SpaceX Will Land a Rocket on Solid Ground Once Again

Early Monday morning, the company will bring a Falcon 9 booster back to Cape Canaveral for the first since December. 


SpaceX will conduct its ninth resupply mission to the International Space Station at 12:44 a.m. Eastern on Monday, from Cape Canaveral Air Force Station in Florida. After five landing attempts on a floating droneship in the Atlantic, Elon Musk’s aerospace company will attempt to land on terra firma again, the first attempt since December.

The late-night launch of its Falcon 9 rocket will take a Dragon capsule to low Earth orbit and bring 2,200 pounds of supplies to the ISS, including essential resources for the crew, new tools and technologies, and items related to 250 new and ongoing scientific investigations being run aboard the space station.

As of today, there’s a 90 percent chance the weather will be favorable enough for the mission to proceed within the launch window. If the first attempt is scrubbed, a second launch might be attempted on late on Tuesday.

As has been the case with all recent SpaceX launches, the company will attempt to return the first stage of its Falcon 9 to Earth. Although the company was on a string of successful landings for several months, the last attempt in June failed, when the rocket lost too much liquid oxygen to early and the engine shut down prematurely, causing it to land hard into the company’s Of Course I Still Love You ocean droneship in the Atlantic.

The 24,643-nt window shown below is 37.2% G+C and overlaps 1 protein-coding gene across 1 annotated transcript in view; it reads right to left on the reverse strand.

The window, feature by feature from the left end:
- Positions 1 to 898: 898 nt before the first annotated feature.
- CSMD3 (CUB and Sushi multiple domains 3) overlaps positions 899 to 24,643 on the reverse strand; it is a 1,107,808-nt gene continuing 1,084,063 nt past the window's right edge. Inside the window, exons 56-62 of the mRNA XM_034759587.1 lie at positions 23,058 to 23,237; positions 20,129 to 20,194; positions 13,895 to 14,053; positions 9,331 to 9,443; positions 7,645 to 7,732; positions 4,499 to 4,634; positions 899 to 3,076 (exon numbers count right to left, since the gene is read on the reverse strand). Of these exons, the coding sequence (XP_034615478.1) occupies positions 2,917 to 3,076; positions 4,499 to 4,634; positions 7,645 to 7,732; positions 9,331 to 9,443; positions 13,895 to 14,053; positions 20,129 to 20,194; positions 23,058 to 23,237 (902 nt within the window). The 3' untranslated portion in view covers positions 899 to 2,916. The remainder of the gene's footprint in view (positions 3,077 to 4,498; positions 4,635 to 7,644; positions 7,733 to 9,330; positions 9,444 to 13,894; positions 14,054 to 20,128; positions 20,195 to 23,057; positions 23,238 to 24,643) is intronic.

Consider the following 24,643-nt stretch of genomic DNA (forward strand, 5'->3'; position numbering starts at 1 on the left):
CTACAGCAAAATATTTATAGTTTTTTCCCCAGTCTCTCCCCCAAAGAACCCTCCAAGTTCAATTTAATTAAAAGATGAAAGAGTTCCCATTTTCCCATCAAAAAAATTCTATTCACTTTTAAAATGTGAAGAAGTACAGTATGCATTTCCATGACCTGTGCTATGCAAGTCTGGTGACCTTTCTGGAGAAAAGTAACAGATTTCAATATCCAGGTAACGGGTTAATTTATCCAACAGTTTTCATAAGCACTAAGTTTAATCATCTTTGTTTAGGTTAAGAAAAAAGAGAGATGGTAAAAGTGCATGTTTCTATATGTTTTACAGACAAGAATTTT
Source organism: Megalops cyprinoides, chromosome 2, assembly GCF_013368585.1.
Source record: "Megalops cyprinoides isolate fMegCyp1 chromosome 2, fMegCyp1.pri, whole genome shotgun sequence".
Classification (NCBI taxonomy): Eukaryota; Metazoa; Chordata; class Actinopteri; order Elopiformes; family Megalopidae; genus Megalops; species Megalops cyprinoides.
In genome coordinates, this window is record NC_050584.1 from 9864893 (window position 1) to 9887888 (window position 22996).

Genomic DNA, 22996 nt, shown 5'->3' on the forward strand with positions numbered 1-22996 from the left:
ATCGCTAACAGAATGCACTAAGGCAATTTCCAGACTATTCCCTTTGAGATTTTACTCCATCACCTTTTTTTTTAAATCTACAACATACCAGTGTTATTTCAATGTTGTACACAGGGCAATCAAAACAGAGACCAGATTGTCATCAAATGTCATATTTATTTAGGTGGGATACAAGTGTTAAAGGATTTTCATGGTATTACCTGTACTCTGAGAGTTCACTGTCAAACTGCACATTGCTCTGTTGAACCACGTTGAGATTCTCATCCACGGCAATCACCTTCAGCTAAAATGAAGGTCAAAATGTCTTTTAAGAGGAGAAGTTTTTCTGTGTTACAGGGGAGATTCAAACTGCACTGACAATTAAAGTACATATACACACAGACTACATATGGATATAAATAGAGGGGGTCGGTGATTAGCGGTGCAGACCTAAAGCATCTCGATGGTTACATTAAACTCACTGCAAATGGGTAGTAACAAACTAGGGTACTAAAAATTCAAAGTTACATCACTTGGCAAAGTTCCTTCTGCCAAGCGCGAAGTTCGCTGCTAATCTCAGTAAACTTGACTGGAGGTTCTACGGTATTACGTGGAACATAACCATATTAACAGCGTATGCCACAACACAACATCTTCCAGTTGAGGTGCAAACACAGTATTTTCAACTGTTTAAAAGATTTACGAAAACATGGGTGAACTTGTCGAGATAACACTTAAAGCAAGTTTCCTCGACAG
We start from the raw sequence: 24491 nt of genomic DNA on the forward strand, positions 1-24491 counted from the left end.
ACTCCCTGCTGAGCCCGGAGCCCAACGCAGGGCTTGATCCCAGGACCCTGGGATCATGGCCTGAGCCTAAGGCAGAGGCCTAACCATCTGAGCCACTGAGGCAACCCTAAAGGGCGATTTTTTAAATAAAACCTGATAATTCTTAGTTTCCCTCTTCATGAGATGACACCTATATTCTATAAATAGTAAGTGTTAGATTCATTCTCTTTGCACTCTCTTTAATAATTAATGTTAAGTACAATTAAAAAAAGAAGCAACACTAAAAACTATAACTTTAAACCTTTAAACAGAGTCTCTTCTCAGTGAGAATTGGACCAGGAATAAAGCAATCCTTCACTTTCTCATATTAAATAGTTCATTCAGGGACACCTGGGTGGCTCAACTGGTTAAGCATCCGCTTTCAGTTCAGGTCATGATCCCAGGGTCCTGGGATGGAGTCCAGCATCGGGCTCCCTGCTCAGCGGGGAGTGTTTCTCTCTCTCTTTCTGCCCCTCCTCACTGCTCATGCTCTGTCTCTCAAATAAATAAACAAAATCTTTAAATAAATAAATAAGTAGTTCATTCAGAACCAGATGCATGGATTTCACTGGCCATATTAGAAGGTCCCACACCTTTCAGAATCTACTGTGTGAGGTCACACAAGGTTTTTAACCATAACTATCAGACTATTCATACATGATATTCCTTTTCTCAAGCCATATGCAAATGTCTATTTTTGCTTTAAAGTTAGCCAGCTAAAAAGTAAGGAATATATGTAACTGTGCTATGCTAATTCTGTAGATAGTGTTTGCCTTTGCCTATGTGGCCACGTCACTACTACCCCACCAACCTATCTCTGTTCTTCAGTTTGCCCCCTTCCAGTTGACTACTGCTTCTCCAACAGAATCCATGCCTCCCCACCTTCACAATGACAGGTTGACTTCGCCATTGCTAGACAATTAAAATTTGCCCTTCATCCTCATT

In this case, the company will attempt to land the rocket on land for the first time since December — when SpaceX first accomplished a vertical booster landing. After having landed a Falcon 9 on an ocean droneship three times, SpaceX should have little trouble getting the rocket on solid ground at Cape Canaveral once again. Furthermore, the rocket is just going to low-Earth orbit, and should not run into a premature fuel depletion similar to the June crash.

Here’s the December landing:

But space is hard. You never know what might happen.

You can watch the livestream on NASA TV.

Here’s the full forecast: